DAN SHUMAKER COLLECTION
No. 13028. Grahame-White X Charabanc
Photographed at Hendon, UK

Grahame-White X Charabanc

12/31/2016. Remarks by Johan Visschedijk: "After Hendon Aerodrome in London, UK was opened to the public on October 1, 1910, the demand for passenger flights increased rapidly to such an extent that the usual two-seat aeroplanes available were found to be inadequate for the purpose. During 1913, it was considered by the Grahame-White Aviation Co. Ltd. (based at Hendon) that a machine capable of carrying several passengers during normal operations, and not just as a stunt, would help to meet the situation. The big Type X Charabanc was evolved, therefore, by J. D. North, being completed at the end of the summer and tested by Louis Noel, the chief pilot of the Grahame-White organization.

The five-seat pusher biplane Charabanc was of wooden construction covered with fabric and the 120 hp Austro-Daimler engine used provided adequate power for weight lifting. The aircraft proved to be very successful indeed, and commenced a useful career of passenger flying at Hendon by setting up a world record on September 22, 1913, when Noel took off with seven others on board and remained aloft for 17 min 25 sec. Just over a week later, on October 2, the same pilot bettered this achievement by cramming nine passengers into the nacelle and staying airborne for 19 min 47 sec.

For the purpose of making an attempt on the 1913 Michelin Cup No. 1 and to achieve all-British status, the Austrian engine was replaced later in the month by the 100 hp six-cylinder Green from the biplane in which Samuel Cody crashed fatally. The modification proved worthwhile for, on November 6, R.H. Carr won the Cup and its accompanying 500 prize by covering the minimum 300 mls (483 km) stipulated flying to and fro between Hendon and Brooklands (a 40 mls, 64 km round-trip).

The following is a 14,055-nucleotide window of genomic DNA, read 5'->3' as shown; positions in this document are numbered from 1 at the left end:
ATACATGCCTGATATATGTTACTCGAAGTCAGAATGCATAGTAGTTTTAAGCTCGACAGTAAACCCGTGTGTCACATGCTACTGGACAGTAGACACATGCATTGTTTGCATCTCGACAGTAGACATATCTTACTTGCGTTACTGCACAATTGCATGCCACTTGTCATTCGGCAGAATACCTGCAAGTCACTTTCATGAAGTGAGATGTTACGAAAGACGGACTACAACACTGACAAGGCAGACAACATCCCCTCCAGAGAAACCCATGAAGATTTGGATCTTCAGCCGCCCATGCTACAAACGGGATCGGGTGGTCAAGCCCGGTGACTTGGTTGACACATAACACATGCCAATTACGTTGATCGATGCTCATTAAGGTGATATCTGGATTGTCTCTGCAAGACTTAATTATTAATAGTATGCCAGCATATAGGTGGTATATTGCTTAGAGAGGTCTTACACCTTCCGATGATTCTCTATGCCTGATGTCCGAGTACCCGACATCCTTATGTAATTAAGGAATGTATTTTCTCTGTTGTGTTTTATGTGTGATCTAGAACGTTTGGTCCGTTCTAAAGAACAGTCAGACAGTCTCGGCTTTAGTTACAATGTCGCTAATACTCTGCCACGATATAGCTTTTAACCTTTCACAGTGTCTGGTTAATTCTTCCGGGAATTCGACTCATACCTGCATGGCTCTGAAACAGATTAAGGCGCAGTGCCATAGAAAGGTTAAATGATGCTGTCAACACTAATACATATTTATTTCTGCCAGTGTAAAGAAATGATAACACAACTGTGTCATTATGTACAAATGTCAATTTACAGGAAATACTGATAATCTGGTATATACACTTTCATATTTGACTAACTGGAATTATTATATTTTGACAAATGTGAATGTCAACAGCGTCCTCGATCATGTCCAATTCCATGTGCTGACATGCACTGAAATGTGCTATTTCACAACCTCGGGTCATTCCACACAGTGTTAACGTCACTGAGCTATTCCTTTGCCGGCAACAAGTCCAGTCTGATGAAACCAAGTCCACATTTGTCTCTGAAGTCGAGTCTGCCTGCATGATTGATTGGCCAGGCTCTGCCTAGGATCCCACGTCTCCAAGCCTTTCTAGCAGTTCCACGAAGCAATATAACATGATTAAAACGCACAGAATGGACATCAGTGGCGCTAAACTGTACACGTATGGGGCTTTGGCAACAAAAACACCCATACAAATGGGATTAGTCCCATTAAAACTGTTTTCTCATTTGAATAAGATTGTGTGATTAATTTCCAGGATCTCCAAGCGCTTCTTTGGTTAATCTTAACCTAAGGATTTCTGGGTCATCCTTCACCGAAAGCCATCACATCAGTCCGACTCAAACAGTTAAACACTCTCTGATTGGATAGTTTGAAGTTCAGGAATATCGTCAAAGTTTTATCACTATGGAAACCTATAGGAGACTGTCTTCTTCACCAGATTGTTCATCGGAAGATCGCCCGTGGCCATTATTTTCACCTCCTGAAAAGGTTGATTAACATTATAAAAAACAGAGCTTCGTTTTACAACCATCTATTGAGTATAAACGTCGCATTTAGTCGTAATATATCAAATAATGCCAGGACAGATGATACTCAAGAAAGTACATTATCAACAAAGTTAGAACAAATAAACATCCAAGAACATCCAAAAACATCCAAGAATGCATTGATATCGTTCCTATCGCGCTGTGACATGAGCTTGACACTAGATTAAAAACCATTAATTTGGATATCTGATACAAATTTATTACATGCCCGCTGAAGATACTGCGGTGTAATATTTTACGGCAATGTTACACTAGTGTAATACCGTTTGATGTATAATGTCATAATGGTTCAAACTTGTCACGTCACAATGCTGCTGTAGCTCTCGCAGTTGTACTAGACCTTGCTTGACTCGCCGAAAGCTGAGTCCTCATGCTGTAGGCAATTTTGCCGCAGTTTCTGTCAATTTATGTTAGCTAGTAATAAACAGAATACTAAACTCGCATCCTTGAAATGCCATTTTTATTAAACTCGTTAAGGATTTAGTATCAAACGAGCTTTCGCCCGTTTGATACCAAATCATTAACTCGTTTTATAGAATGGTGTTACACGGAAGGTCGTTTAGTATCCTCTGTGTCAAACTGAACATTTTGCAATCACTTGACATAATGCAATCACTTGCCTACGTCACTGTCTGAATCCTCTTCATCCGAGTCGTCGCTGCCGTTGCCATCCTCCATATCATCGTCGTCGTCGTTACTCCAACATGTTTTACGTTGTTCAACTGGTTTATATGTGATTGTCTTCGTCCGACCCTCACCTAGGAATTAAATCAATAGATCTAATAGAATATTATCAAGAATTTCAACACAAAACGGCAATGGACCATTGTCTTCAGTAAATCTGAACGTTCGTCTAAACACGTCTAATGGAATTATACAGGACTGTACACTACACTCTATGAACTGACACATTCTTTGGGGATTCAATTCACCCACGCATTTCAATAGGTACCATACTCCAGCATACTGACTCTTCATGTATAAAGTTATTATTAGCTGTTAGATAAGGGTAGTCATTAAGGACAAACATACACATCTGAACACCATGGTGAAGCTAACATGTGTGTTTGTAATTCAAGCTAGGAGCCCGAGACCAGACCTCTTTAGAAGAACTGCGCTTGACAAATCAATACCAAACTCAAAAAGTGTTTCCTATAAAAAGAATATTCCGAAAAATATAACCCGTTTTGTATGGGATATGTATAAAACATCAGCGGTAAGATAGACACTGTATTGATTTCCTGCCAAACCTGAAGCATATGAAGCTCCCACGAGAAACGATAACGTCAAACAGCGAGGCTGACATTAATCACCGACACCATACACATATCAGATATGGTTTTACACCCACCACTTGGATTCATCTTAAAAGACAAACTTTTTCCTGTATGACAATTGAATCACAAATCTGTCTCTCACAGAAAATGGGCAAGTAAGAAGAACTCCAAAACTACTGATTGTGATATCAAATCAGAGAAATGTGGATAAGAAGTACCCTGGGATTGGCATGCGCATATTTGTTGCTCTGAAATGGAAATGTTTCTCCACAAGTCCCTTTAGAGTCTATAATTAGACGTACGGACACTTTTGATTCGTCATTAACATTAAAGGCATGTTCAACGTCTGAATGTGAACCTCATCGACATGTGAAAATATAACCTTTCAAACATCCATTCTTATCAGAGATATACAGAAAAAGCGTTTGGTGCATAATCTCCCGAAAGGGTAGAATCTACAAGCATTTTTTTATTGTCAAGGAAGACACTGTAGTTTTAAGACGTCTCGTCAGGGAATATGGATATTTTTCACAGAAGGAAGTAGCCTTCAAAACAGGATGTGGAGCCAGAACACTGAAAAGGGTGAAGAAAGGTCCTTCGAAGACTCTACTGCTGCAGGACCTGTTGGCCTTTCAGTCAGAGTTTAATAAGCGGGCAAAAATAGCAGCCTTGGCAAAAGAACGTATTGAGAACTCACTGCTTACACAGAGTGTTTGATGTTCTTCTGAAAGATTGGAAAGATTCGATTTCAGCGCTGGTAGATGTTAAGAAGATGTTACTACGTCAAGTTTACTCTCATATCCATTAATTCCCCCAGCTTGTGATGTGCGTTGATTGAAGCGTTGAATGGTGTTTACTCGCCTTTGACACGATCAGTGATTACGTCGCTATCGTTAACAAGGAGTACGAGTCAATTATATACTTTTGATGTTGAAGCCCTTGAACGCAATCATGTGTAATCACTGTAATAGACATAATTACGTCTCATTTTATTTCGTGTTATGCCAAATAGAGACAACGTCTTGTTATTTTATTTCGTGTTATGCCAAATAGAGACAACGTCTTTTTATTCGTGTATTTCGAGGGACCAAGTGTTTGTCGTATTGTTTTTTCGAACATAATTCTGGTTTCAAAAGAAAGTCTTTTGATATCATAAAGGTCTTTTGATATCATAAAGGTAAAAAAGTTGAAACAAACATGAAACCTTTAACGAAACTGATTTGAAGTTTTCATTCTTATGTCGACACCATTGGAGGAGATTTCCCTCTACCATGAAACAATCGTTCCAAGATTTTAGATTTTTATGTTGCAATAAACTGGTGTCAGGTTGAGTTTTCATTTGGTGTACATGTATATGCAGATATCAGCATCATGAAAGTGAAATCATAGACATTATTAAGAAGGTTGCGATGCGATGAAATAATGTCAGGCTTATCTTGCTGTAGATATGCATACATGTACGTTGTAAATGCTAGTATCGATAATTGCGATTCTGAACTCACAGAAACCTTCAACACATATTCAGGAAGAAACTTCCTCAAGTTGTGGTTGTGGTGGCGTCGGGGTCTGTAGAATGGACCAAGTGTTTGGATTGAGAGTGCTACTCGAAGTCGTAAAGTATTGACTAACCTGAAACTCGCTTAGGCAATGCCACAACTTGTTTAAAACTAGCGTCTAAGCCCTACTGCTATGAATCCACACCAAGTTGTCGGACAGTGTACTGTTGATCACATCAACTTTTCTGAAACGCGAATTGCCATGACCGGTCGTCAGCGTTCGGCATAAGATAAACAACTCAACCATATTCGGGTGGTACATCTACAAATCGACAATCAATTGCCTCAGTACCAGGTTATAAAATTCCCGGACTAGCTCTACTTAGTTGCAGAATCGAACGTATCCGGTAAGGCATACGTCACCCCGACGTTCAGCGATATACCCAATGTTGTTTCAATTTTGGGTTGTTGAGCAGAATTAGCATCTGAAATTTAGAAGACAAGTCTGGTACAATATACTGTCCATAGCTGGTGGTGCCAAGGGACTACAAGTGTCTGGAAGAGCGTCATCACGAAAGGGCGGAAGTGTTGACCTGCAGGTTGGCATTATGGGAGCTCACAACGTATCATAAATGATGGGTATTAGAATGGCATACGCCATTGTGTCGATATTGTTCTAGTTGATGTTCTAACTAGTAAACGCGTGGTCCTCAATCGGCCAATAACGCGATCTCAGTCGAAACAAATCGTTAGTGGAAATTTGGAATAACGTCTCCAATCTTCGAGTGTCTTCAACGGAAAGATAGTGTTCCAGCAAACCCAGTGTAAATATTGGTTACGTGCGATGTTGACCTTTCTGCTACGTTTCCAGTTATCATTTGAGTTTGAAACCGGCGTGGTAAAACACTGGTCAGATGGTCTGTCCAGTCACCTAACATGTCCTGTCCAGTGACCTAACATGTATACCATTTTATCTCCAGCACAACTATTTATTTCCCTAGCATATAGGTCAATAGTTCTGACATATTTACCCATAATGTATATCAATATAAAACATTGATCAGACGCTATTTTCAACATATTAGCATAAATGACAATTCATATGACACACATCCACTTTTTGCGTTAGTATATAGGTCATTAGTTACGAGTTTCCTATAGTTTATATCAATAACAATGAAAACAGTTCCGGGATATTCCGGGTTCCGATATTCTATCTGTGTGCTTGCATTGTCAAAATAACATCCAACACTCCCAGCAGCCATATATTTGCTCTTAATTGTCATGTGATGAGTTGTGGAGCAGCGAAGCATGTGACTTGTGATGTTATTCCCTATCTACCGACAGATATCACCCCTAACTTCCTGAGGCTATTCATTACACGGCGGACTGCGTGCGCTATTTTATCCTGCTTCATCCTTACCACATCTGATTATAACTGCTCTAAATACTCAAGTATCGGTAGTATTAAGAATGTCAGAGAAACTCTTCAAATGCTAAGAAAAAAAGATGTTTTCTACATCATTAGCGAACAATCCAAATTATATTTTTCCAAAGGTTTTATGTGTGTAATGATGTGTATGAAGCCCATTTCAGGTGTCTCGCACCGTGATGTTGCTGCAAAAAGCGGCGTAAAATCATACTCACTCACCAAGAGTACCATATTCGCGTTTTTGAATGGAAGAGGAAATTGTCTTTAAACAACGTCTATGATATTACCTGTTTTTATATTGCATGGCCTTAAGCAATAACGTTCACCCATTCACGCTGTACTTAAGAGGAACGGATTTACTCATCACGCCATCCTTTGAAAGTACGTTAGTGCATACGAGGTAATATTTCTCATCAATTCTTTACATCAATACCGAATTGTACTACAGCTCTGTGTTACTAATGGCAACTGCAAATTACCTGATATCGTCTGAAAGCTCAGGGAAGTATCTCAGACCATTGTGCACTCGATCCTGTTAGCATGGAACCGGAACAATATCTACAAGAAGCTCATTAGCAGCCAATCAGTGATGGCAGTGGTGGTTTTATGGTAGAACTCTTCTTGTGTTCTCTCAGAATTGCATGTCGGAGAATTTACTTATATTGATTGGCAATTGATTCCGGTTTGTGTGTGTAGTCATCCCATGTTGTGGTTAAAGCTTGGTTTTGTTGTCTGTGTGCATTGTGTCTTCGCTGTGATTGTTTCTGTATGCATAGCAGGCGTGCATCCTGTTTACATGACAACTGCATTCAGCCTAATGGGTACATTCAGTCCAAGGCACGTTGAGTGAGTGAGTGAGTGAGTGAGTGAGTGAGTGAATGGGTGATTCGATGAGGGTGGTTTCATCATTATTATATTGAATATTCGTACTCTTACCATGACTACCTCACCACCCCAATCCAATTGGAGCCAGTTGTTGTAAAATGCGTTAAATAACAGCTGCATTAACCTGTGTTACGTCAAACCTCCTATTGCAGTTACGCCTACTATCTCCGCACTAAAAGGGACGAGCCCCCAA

Six months afterwards, on May 9, 1914 W. Newell was taken up over Hendon in the Charabanc where he made the first parachute descent in Great Britain from an aeroplane. R.H. Carr again piloted the aircraft, while the intrepid parachutist perched on the port undercarriage skid, clutching his parachute in his arms. When the time came to jump he was pushed off by the foot of F.W. Goodden, who was sitting above him on the lower wing.

With its span of 62 ft 6 in (19.05 m) and a loaded weight of 3,100 lb (1,406 kg), the Charabanc was one of the largest British aeroplanes built before WW I. Seated in the prow of the long nacelle, the pilot had an excellent view. The passengers were accommodated behind him side-by-side on two rows of wicker seats. The engine was fitted with an effective silencer and, in keeping with its character, the Charabanc was equipped with a motor horn which could be heard from the ground when the machine was in flight.

Created December 31, 2016